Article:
Disclosures

    Sharon Worcester, MA, has no relevant financial relationships.

CME Author

  • Laurie Barclay, MD

    Freelance writer and reviewer
    Medscape, LLC

    Disclosures

    Laurie Barclay, MD, has the following relevant financial relationships:
    Formerly owned stocks in: AbbVie Inc.

Editor/Compliance Reviewer

  • Amanda Jett, PharmD, BCACP

    Associate Director, Accreditation and Compliance, Medscape, LLC

    Disclosures

    Amanda Jett, PharmD, BCACP, has no relevant financial relationships.

Nurse Planner

  • Stephanie Corder, ND, RN, CHCP

    Associate Director, Accreditation and Compliance, Medscape, LLC

    Disclosures

    Stephanie Corder, ND, RN, CHCP, has no relevant financial relationships.

Peer Reviewer:

This activity has been peer reviewed and the reviewer has no relevant financial relationships.


Accreditation Statements



In support of improving patient care, Medscape, LLC is jointly accredited with commendation by the Accreditation Council for Continuing Medical Education (ACCME), the Accreditation Council for Pharmacy Education (ACPE), and the American Nurses Credentialing Center (ANCC), to provide continuing education for the healthcare team.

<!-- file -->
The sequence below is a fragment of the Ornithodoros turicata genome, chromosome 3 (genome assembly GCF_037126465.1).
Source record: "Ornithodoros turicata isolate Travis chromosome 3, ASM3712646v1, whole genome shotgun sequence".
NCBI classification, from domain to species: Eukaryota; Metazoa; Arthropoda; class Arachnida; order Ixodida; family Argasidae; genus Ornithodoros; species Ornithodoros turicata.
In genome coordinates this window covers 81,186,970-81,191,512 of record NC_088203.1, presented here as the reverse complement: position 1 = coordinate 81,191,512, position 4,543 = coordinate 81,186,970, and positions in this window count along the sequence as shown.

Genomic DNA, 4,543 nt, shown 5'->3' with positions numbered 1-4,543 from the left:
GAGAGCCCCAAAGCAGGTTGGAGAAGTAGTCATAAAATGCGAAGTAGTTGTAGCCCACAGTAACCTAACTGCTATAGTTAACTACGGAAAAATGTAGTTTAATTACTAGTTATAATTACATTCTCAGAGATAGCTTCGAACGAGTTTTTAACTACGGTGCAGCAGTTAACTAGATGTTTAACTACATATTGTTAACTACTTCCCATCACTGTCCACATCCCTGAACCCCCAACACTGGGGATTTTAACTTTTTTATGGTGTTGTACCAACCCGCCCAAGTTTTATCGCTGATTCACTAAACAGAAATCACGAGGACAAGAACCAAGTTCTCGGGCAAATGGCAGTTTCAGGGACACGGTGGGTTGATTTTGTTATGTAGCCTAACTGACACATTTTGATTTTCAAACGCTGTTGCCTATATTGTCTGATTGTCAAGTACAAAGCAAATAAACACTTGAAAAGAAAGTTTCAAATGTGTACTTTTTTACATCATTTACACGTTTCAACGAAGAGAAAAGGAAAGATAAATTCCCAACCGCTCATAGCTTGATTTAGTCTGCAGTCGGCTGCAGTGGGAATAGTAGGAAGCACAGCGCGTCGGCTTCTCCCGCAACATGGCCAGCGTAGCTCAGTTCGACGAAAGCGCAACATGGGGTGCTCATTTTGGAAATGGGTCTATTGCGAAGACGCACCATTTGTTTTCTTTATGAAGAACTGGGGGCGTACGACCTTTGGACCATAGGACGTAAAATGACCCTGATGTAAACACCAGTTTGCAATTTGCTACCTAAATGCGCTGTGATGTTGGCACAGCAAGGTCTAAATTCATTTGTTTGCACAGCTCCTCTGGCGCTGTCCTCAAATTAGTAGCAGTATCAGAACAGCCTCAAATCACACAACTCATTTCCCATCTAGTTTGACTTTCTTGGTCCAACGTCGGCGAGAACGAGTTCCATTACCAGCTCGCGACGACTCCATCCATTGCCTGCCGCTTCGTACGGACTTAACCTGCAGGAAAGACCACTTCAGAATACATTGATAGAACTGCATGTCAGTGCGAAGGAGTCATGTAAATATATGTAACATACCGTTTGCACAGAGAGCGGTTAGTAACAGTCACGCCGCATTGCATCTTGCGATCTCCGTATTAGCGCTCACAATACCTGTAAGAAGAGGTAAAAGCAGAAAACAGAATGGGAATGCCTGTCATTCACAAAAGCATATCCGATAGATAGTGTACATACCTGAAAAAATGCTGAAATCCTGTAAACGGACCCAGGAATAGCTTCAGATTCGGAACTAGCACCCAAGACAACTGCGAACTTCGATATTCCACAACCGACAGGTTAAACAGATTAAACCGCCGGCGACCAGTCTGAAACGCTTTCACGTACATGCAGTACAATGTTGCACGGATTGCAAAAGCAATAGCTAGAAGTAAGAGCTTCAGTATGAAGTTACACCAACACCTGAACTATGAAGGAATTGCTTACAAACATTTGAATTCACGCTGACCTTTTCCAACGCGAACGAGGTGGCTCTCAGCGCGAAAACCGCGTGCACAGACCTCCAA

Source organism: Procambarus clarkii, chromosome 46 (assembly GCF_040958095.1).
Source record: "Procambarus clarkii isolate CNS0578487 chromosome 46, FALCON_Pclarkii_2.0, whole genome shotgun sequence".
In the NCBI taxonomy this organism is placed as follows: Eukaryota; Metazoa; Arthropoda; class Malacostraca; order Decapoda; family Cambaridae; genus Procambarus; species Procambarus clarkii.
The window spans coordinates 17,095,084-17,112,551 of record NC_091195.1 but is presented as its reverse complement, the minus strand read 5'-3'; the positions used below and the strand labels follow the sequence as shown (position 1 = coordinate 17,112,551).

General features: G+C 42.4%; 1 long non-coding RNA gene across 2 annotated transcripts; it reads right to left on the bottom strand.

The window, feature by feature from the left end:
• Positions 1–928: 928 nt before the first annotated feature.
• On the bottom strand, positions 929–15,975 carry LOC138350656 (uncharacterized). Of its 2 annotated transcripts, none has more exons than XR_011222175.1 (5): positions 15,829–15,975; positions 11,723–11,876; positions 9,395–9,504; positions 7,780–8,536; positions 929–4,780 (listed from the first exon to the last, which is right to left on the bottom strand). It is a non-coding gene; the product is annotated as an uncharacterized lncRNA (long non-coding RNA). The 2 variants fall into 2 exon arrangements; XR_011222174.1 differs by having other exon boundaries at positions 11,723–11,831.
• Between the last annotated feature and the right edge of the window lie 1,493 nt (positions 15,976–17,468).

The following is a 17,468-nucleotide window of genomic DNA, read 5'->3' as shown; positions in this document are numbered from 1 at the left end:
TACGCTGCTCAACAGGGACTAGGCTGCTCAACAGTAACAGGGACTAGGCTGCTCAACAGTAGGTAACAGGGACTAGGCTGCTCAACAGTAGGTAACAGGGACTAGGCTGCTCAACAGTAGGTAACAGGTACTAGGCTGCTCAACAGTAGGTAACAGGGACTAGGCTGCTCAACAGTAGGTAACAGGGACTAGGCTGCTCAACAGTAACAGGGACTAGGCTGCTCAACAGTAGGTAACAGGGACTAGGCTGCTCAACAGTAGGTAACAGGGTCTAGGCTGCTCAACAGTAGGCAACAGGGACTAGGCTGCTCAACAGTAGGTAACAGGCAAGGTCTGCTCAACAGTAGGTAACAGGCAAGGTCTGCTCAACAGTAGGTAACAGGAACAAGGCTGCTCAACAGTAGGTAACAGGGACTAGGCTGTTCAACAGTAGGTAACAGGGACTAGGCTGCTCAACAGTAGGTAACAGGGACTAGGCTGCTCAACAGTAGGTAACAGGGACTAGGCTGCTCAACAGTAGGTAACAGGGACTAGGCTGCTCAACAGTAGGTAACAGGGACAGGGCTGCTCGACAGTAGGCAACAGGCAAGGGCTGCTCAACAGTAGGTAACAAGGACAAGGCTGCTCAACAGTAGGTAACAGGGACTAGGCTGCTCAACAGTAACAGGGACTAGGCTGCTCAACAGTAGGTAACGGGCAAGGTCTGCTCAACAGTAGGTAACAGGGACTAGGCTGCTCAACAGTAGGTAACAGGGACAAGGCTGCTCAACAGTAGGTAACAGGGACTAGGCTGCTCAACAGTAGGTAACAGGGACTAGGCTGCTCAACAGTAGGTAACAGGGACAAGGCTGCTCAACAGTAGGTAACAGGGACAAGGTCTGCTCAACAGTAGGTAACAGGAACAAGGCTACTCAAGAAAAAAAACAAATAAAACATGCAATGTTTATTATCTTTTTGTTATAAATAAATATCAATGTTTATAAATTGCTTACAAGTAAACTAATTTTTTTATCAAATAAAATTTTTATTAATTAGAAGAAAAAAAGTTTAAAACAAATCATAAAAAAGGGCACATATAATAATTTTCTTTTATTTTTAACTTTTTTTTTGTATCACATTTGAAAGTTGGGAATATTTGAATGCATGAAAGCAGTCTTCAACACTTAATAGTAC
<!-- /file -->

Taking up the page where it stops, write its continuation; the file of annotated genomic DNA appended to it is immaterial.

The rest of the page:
This activity was planned by and for the healthcare team, and learners will receive 0.25 Interprofessional Continuing Education (IPCE) credit for learning and change.

    For Physicians

  • Medscape, LLC designates this enduring material for a maximum of 0.25 AMA PRA Category 1 Credit(s)™ . Physicians should claim only the credit commensurate with the extent of their participation in the activity.

    Successful completion of this CME activity, which includes participation in the evaluation component, enables the participant to earn up to 0.25 MOC points in the American Board of Internal Medicine's (ABIM) Maintenance of Certification (MOC) program. Participants will earn MOC points equivalent to the amount of CME credits claimed for the activity. It is the CME activity provider's responsibility to submit participant completion information to ACCME for the purpose of granting ABIM MOC credit.

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    For Nurses

  • Awarded 0.25 contact hour(s) of nursing continuing professional development for RNs and APNs; 0.00 contact hours are in the area of pharmacology.

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    For Pharmacists

  • Medscape designates this continuing education activity for 0.25 contact hour(s) (0.025 CEUs) (Universal Activity Number: JA0007105-0000-22-373-H01-P).

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  • For Physician Assistants